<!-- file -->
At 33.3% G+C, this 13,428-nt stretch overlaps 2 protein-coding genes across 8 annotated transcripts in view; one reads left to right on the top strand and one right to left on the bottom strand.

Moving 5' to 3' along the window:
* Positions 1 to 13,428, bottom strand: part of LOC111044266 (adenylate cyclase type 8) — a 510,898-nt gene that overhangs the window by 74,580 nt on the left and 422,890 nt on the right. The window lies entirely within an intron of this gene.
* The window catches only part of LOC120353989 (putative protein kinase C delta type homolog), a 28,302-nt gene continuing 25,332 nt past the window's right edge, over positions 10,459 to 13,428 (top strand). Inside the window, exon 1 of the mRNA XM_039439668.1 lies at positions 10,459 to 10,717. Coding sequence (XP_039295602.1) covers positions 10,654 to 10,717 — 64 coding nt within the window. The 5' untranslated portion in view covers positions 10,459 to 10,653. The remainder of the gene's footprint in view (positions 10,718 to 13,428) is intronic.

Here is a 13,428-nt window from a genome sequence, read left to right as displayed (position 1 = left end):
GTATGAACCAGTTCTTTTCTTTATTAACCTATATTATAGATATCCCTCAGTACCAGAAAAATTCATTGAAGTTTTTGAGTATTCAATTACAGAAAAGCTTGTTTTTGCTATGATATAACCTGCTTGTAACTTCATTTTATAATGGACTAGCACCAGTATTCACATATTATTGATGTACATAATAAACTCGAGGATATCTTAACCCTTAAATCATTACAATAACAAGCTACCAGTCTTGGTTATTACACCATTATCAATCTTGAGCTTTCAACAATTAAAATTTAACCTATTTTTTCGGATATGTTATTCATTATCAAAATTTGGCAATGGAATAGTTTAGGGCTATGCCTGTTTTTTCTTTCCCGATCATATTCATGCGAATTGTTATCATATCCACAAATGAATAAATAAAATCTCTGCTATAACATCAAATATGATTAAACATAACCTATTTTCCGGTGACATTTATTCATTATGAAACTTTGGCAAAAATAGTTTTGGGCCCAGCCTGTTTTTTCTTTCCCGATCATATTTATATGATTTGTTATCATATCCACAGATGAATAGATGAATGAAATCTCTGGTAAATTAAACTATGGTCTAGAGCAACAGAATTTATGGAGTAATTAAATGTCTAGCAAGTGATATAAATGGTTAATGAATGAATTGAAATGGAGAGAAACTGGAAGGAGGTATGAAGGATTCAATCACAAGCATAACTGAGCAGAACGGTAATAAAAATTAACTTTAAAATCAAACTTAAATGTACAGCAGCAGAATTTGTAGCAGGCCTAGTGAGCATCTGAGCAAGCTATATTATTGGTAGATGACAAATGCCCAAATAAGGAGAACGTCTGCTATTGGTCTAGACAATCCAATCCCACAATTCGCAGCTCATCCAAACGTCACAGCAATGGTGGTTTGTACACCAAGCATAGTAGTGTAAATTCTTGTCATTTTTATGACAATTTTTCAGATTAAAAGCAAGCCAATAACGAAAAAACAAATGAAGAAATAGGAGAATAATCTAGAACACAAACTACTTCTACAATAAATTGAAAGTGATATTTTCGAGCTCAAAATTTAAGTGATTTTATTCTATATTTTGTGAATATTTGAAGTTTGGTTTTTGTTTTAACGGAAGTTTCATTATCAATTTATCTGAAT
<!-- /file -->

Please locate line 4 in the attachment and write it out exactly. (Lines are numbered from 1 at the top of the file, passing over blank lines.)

* The window catches only part of LOC120353989 (putative protein kinase C delta type homolog), a 28,302-nt gene continuing 25,332 nt past the window's right edge, over positions 10,459 to 13,428 (top strand). Inside the window, exon 1 of the mRNA XM_039439668.1 lies at positions 10,459 to 10,717. Coding sequence (XP_039295602.1) covers positions 10,654 to 10,717 — 64 coding nt within the window. The 5' untranslated portion in view covers positions 10,459 to 10,653. The remainder of the gene's footprint in view (positions 10,718 to 13,428) is intronic.